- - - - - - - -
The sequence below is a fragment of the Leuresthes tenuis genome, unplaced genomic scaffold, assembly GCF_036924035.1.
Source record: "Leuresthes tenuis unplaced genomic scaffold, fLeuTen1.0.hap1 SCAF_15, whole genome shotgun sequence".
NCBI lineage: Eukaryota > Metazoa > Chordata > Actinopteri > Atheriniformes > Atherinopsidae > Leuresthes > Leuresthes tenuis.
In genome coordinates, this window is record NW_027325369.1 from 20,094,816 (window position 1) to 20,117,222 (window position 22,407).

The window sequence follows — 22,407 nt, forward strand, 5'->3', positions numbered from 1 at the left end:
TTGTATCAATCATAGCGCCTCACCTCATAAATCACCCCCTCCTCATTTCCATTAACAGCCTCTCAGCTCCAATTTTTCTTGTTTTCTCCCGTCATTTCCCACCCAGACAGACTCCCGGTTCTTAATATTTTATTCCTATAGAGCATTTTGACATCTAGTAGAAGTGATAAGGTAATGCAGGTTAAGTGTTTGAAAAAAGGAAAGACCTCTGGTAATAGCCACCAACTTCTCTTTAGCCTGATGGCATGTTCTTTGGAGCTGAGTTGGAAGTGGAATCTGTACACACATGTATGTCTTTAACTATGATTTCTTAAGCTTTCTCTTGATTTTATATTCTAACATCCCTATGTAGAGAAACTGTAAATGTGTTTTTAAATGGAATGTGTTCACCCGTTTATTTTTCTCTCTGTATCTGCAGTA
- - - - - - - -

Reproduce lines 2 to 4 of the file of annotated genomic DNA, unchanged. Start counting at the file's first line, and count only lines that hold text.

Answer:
Source record: "Leuresthes tenuis unplaced genomic scaffold, fLeuTen1.0.hap1 SCAF_15, whole genome shotgun sequence".
NCBI lineage: Eukaryota > Metazoa > Chordata > Actinopteri > Atheriniformes > Atherinopsidae > Leuresthes > Leuresthes tenuis.
In genome coordinates, this window is record NW_027325369.1 from 20,094,816 (window position 1) to 20,117,222 (window position 22,407).